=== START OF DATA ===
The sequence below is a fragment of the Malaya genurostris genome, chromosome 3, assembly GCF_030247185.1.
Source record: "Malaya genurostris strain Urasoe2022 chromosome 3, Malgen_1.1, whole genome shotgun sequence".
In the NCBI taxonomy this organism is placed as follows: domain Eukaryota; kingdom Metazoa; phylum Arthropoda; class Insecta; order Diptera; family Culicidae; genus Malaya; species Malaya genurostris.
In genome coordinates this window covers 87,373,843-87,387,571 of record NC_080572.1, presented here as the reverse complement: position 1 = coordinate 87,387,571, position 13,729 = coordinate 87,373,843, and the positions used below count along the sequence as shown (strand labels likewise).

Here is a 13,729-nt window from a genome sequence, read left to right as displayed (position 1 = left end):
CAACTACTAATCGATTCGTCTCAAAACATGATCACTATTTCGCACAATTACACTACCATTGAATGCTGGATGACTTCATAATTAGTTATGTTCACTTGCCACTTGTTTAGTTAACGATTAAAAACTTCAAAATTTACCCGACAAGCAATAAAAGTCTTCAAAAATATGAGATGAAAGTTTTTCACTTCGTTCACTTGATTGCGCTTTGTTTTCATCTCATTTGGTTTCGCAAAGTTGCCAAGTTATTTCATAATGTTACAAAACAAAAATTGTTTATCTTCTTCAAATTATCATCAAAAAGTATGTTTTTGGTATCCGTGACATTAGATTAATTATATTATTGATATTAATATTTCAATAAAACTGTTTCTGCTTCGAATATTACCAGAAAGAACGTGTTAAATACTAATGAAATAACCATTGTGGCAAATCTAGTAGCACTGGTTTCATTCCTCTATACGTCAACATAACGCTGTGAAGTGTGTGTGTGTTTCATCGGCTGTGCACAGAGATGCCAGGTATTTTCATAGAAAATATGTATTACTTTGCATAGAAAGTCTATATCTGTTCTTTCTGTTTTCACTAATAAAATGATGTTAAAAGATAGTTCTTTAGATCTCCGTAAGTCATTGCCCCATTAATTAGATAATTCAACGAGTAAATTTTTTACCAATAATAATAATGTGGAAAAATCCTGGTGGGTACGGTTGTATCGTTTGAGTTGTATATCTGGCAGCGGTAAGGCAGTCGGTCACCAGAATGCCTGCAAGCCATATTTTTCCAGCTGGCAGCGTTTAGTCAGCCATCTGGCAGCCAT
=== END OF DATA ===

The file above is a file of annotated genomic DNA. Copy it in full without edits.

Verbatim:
The sequence below is a fragment of the Malaya genurostris genome, chromosome 3, assembly GCF_030247185.1.
Source record: "Malaya genurostris strain Urasoe2022 chromosome 3, Malgen_1.1, whole genome shotgun sequence".
In the NCBI taxonomy this organism is placed as follows: domain Eukaryota; kingdom Metazoa; phylum Arthropoda; class Insecta; order Diptera; family Culicidae; genus Malaya; species Malaya genurostris.
In genome coordinates this window covers 87,373,843-87,387,571 of record NC_080572.1, presented here as the reverse complement: position 1 = coordinate 87,387,571, position 13,729 = coordinate 87,373,843, and the positions used below count along the sequence as shown (strand labels likewise).

Here is a 13,729-nt window from a genome sequence, read left to right as displayed (position 1 = left end):
CAACTACTAATCGATTCGTCTCAAAACATGATCACTATTTCGCACAATTACACTACCATTGAATGCTGGATGACTTCATAATTAGTTATGTTCACTTGCCACTTGTTTAGTTAACGATTAAAAACTTCAAAATTTACCCGACAAGCAATAAAAGTCTTCAAAAATATGAGATGAAAGTTTTTCACTTCGTTCACTTGATTGCGCTTTGTTTTCATCTCATTTGGTTTCGCAAAGTTGCCAAGTTATTTCATAATGTTACAAAACAAAAATTGTTTATCTTCTTCAAATTATCATCAAAAAGTATGTTTTTGGTATCCGTGACATTAGATTAATTATATTATTGATATTAATATTTCAATAAAACTGTTTCTGCTTCGAATATTACCAGAAAGAACGTGTTAAATACTAATGAAATAACCATTGTGGCAAATCTAGTAGCACTGGTTTCATTCCTCTATACGTCAACATAACGCTGTGAAGTGTGTGTGTGTTTCATCGGCTGTGCACAGAGATGCCAGGTATTTTCATAGAAAATATGTATTACTTTGCATAGAAAGTCTATATCTGTTCTTTCTGTTTTCACTAATAAAATGATGTTAAAAGATAGTTCTTTAGATCTCCGTAAGTCATTGCCCCATTAATTAGATAATTCAACGAGTAAATTTTTTACCAATAATAATAATGTGGAAAAATCCTGGTGGGTACGGTTGTATCGTTTGAGTTGTATATCTGGCAGCGGTAAGGCAGTCGGTCACCAGAATGCCTGCAAGCCATATTTTTCCAGCTGGCAGCGTTTAGTCAGCCATCTGGCAGCCAT